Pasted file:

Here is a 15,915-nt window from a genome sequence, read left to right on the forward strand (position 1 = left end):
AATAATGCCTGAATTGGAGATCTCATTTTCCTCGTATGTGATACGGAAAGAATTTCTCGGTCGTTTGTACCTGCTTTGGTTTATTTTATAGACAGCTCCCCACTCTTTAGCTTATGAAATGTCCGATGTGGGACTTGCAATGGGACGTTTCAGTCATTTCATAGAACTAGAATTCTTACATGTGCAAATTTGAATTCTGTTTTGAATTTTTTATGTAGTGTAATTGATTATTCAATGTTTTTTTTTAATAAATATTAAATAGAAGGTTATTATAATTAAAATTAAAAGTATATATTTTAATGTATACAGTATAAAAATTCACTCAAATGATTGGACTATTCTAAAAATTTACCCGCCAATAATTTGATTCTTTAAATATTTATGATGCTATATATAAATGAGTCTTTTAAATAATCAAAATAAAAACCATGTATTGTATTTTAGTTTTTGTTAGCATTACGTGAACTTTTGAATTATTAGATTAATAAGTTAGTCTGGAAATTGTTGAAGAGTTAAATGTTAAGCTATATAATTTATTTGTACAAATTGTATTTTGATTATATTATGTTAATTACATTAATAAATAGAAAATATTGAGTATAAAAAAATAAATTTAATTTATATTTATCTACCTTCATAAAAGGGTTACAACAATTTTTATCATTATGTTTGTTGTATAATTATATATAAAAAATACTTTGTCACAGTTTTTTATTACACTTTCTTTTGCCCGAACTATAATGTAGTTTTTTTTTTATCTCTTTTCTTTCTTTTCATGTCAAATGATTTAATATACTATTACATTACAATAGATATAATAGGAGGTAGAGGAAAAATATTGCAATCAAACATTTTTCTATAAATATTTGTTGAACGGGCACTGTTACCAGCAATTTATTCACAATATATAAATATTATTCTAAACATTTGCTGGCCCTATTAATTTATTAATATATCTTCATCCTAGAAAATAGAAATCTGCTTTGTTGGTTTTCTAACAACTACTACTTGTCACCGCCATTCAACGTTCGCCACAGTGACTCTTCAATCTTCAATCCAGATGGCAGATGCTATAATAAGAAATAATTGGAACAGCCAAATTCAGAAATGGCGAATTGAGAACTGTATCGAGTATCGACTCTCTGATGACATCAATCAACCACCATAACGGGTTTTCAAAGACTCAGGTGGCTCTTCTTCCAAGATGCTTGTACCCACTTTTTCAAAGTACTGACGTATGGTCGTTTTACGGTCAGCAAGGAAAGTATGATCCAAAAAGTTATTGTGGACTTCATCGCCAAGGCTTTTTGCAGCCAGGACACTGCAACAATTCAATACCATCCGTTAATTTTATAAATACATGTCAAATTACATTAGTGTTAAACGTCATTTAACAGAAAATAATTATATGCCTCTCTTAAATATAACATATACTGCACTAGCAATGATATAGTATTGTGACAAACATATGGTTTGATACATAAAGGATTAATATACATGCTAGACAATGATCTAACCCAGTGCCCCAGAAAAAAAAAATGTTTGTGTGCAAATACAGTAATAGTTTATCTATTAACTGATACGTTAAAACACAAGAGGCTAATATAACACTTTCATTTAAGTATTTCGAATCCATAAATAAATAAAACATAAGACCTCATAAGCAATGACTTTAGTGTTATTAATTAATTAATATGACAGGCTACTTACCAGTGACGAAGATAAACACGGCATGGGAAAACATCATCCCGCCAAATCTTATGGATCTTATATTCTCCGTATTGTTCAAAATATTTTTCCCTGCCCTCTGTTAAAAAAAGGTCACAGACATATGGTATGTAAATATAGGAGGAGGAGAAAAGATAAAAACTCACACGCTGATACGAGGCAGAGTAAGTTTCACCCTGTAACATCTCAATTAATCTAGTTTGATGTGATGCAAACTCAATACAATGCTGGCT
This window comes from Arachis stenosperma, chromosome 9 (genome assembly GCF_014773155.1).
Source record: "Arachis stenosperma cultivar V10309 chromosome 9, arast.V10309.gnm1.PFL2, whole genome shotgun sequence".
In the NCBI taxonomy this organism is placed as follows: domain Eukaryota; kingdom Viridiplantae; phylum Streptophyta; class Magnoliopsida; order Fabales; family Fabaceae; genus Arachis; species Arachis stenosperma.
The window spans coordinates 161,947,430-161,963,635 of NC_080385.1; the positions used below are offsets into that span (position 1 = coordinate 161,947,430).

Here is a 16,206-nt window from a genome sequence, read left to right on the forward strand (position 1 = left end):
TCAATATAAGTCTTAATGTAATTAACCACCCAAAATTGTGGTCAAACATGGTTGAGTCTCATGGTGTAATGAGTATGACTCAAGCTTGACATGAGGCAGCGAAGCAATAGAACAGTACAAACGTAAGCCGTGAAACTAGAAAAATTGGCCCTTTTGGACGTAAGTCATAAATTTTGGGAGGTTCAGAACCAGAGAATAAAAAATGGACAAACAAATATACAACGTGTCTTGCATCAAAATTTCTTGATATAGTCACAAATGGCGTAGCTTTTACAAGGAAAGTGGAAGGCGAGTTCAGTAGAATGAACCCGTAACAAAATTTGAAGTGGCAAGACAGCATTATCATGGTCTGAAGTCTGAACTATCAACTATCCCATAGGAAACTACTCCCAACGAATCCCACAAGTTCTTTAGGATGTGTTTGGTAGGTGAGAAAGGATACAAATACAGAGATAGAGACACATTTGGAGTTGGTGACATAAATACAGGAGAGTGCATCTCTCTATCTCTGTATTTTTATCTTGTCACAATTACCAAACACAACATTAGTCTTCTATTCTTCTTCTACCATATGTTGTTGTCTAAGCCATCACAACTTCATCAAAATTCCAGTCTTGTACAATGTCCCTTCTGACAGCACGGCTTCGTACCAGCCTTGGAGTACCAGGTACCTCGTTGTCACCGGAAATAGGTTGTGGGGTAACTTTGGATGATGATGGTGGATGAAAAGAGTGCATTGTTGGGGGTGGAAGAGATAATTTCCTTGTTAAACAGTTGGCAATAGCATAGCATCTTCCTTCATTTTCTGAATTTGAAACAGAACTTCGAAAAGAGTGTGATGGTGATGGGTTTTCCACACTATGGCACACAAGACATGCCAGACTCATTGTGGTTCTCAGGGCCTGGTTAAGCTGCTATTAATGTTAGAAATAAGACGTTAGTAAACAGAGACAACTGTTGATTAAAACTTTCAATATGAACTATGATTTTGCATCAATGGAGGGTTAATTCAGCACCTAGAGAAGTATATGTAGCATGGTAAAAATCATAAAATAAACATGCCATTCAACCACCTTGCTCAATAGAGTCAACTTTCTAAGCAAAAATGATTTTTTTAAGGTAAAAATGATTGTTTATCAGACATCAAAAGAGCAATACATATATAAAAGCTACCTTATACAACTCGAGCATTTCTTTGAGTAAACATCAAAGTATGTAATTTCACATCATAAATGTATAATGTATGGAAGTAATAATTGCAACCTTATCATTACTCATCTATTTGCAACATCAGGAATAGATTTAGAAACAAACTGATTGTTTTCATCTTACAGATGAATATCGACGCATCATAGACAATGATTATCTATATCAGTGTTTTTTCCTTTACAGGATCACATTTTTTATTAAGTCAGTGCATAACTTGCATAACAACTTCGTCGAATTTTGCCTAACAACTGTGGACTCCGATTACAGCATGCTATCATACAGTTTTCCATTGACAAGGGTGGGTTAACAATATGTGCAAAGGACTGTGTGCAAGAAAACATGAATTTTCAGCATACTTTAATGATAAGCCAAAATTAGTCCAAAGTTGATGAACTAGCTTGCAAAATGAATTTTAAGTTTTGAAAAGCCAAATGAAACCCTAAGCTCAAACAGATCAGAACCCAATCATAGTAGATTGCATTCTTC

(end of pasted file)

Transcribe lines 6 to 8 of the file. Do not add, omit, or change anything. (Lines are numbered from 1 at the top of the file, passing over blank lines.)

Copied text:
The window spans coordinates 161,947,430-161,963,635 of NC_080385.1; the positions used below are offsets into that span (position 1 = coordinate 161,947,430).

Here is a 16,206-nt window from a genome sequence, read left to right on the forward strand (position 1 = left end):
TCAATATAAGTCTTAATGTAATTAACCACCCAAAATTGTGGTCAAACATGGTTGAGTCTCATGGTGTAATGAGTATGACTCAAGCTTGACATGAGGCAGCGAAGCAATAGAACAGTACAAACGTAAGCCGTGAAACTAGAAAAATTGGCCCTTTTGGACGTAAGTCATAAATTTTGGGAGGTTCAGAACCAGAGAATAAAAAATGGACAAACAAATATACAACGTGTCTTGCATCAAAATTTCTTGATATAGTCACAAATGGCGTAGCTTTTACAAGGAAAGTGGAAGGCGAGTTCAGTAGAATGAACCCGTAACAAAATTTGAAGTGGCAAGACAGCATTATCATGGTCTGAAGTCTGAACTATCAACTATCCCATAGGAAACTACTCCCAACGAATCCCACAAGTTCTTTAGGATGTGTTTGGTAGGTGAGAAAGGATACAAATACAGAGATAGAGACACATTTGGAGTTGGTGACATAAATACAGGAGAGTGCATCTCTCTATCTCTGTATTTTTATCTTGTCACAATTACCAAACACAACATTAGTCTTCTATTCTTCTTCTACCATATGTTGTTGTCTAAGCCATCACAACTTCATCAAAATTCCAGTCTTGTACAATGTCCCTTCTGACAGCACGGCTTCGTACCAGCCTTGGAGTACCAGGTACCTCGTTGTCACCGGAAATAGGTTGTGGGGTAACTTTGGATGATGATGGTGGATGAAAAGAGTGCATTGTTGGGGGTGGAAGAGATAATTTCCTTGTTAAACAGTTGGCAATAGCATAGCATCTTCCTTCATTTTCTGAATTTGAAACAGAACTTCGAAAAGAGTGTGATGGTGATGGGTTTTCCACACTATGGCACACAAGACATGCCAGACTCATTGTGGTTCTCAGGGCCTGGTTAAGCTGCTATTAATGTTAGAAATAAGACGTTAGTAAACAGAGACAACTGTTGATTAAAACTTTCAATATGAACTATGATTTTGCATCAATGGAGGGTTAATTCAGCACCTAGAGAAGTATATGTAGCATGGTAAAAATCATAAAATAAACATGCCATTCAACCACCTTGCTCAATAGAGTCAACTTTCTAAGCAAAAATGATTTTTTTAAGGTAAAAATGATTGTTTATCAGACATCAAAAGAGCAATACATATATAAAAGCTACCTTATACAACTCGAGCATTTCTTTGAGTAAACATCAAAGTATGTAATTTCACATCATAAATGTATAATGTATGGAAGTAATAATTGCAACCTTATCATTACTCATCTATTTGCAACATCAGGAATAGATTTAGAAACAAACTGATTGTTTTCATCTTACAGATGAATATCGACGCATCATAGACAATGATTATCTATATCAGTGTTTTTTCCTTTACAGGATCACATTTTTTATTAAGTCAGTGCATAACTTGCATAACAACTTCGTCGAATTTTGCCTAACAACTGTGGACTCCGATTACAGCATGCTATCATACAGTTTTCCATTGACAAGGGTGGGTTAACAATATGTGCAAAGGACTGTGTGCAAGAAAACATGAATTTTCAGCATACTTTAATGATAAGCCAAAATTAGTCCAAAGTTGATGAACTAGCTTGCAAAATGAATTTTAAGTTTTGAAAAGCCAAATGAAACCCTAAGCTCAAACAGATCAGAACCCAATCATAGTAGATTGCATTCTTC